How to Keep your Tomato Plant Happy
Tomato Care Sheet
by Haydee Pampel, LOVGC
When you bring your tomato plant home, you can keep it in the pot it came in for a week or so. You will have to repot or transplant it though - it will need more space. Place your plant in a sunny area that is protected from the wind. Before repotting or transplanting it into the ground, let it sit outside for a couple of days to allow it to adjust to its new environment.
If you are planting in a pot, choose one that is 20-24” diameter (about 20 gallons). Determinate varieties need less space than indeterminate ones.
If you're planting directly in the ground, space your tomatoes 18-24 inches apart along a row.
When you are ready to transplant, use a clean pair of clippers to trim off the bottom branches and leaves. Plant it low enough in the medium so that the place you trimmed will be buried. It will grow more roots at the site of the trim.
Potting soil… If you are planting in pots, choose a good potting soil for vegetables with slow release fertilizer mixed in it. If planting in the ground, mix in some compost with your soil.
Use a fertilizer specifically made for tomatoes. A standard fertilizer usually has too much nitrogen and will give you a large green plant with no fruit.
Install a cage or stakes to support your plant for future heavy branches. Do this right after planting to avoid damaging the new roots that will develop.
Sunshine!!! Tomatoes need at least six hours of sun every day. A south facing location is ideal, but be careful with excessive heat which can be damaging.
Maintaining an ideal temperature range is key to a tomato fruit set. Optimum temps are 60-75F (night) and 60-90F (day).
Water… enough but not too much! Water deeply at the roots, not from above. Wet leaves can lead to fungus disease. Water when soil gets dry. If the weather is too hot, this may mean every day. If soil is dry two or three inches deep, it is time to water. If the leaves turn yellow, you may be watering too much. Decrease water shortly before harvesting to improve the tomato’s flavor.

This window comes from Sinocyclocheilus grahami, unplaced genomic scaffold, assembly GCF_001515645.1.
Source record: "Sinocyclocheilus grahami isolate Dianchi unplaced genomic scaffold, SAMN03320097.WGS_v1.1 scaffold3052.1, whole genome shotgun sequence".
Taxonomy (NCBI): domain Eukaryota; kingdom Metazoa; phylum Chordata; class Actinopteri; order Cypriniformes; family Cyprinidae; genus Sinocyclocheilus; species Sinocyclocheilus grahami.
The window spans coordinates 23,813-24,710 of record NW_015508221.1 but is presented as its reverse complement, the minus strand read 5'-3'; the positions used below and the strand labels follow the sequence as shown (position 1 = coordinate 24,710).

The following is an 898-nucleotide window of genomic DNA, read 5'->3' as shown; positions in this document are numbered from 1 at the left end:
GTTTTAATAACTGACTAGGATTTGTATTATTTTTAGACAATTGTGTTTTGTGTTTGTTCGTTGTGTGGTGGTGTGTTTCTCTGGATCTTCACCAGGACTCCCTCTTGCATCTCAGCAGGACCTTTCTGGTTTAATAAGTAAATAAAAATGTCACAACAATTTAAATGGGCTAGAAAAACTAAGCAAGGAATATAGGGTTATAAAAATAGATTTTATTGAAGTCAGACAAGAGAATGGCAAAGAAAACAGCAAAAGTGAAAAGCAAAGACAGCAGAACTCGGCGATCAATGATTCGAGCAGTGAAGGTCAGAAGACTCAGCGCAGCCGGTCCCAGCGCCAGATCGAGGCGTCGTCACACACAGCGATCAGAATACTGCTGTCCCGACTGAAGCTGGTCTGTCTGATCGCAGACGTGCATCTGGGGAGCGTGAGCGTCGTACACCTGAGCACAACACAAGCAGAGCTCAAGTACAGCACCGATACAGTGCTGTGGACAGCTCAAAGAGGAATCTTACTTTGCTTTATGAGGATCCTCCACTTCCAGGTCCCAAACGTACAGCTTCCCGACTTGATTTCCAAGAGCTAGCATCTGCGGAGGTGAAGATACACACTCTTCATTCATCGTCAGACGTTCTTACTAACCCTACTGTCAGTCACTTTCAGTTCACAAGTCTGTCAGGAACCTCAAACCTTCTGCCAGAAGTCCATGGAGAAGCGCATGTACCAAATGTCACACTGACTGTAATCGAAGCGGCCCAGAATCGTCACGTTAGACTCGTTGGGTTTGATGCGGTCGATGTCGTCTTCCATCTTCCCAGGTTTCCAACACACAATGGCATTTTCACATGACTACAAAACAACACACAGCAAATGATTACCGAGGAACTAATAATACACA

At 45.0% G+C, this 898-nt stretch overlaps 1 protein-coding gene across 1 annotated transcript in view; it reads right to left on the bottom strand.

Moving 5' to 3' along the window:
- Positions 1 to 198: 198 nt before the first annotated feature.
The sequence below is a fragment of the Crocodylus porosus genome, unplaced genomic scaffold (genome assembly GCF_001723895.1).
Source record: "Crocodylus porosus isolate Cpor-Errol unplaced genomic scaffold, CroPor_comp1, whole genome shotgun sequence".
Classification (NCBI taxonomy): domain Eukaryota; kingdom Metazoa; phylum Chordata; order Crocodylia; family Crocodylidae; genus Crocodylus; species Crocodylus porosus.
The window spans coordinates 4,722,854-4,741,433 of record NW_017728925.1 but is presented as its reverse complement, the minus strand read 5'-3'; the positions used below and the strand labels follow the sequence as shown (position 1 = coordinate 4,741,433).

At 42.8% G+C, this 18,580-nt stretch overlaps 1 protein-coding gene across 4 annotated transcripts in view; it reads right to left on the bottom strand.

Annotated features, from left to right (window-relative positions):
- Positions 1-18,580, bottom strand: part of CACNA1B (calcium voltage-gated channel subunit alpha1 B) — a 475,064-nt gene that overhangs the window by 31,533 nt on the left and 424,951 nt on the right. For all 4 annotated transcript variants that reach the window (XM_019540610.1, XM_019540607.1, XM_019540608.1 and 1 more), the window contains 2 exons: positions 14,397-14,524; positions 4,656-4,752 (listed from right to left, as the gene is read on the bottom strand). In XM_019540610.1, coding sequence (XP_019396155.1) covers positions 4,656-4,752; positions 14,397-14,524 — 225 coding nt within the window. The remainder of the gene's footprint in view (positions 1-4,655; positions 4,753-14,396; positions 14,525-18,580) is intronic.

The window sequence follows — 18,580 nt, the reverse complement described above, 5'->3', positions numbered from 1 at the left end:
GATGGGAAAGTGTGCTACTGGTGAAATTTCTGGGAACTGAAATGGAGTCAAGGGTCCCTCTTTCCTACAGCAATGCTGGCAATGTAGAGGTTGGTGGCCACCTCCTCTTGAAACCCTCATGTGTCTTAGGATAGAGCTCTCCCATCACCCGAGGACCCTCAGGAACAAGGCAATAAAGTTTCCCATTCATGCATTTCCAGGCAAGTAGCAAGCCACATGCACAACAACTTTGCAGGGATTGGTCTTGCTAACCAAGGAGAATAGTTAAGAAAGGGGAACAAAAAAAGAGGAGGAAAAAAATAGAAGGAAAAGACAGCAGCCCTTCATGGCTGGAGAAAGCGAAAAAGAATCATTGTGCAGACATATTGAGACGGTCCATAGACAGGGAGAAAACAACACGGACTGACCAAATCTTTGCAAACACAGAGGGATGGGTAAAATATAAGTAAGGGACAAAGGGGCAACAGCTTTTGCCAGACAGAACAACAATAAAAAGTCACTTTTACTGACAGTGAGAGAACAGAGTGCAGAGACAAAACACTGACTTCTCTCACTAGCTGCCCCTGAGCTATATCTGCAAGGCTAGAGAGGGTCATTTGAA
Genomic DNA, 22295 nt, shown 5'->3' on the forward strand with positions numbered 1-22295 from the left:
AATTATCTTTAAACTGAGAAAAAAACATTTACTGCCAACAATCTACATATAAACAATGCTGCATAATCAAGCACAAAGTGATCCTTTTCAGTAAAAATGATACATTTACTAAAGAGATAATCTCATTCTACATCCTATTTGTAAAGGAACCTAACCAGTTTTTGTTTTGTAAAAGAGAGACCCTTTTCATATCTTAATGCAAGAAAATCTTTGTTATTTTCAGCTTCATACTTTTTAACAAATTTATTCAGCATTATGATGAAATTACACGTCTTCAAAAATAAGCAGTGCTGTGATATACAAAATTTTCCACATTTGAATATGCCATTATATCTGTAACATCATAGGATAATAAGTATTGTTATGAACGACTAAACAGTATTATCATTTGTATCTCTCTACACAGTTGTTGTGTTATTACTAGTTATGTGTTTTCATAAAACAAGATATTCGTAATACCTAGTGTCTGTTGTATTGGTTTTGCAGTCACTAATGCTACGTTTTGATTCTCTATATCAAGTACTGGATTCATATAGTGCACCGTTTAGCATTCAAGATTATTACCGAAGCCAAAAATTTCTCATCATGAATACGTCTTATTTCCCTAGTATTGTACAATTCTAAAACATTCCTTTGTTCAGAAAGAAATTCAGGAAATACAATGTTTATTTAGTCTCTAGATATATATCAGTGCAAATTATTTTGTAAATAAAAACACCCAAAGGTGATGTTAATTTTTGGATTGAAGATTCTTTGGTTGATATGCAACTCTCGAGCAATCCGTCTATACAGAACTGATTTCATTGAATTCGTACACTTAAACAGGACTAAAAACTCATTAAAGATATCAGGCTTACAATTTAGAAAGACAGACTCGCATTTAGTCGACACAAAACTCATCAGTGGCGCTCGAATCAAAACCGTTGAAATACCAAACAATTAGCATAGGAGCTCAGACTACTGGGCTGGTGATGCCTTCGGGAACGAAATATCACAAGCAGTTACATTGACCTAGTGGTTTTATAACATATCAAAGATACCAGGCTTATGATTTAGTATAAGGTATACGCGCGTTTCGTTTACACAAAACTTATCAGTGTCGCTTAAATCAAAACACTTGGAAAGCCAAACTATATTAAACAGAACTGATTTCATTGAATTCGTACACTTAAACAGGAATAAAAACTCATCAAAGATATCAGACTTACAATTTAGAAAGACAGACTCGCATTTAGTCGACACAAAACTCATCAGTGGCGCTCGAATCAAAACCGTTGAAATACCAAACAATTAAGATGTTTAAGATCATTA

Protect your tomato from pests. Hornworms love tomato plants and can destroy an entire plant in one night. It is best to keep your eyes out for them and handpick when you see them.
Give your plant a haircut… If your plant sprouts too many branches, prune out those that don’t have flowers or fruit to help the plant use its energy on the branches that are producing fruit.
Do not wait too long to harvest… Once the fruit starts to change from green to streaks of color, it will not get any sweeter. At that point, the plant will start to steal the sugar from the fruit and pests or birds might get to your beautiful tomatoes.
Your harvested tomatoes will continue to ripen on your kitchen counter. Please, do not put tomatoes in your fridge! The cold will kill the flavor.
If you are fortunate enough to have excess tomatoes here is a tip on what to do:
Cut your tomatoes in half. Squeeze as many seeds out as possible. Discard the seeds. Using a coarse grater, grate the tomatoes holding them with your flat hand on the peel side. The pulp will grate leaving the peel in the palm of your hand. Discard the peel and freeze the pulp/juice for future use in sauces, soups and casseroles.
Happy Tomato Growing!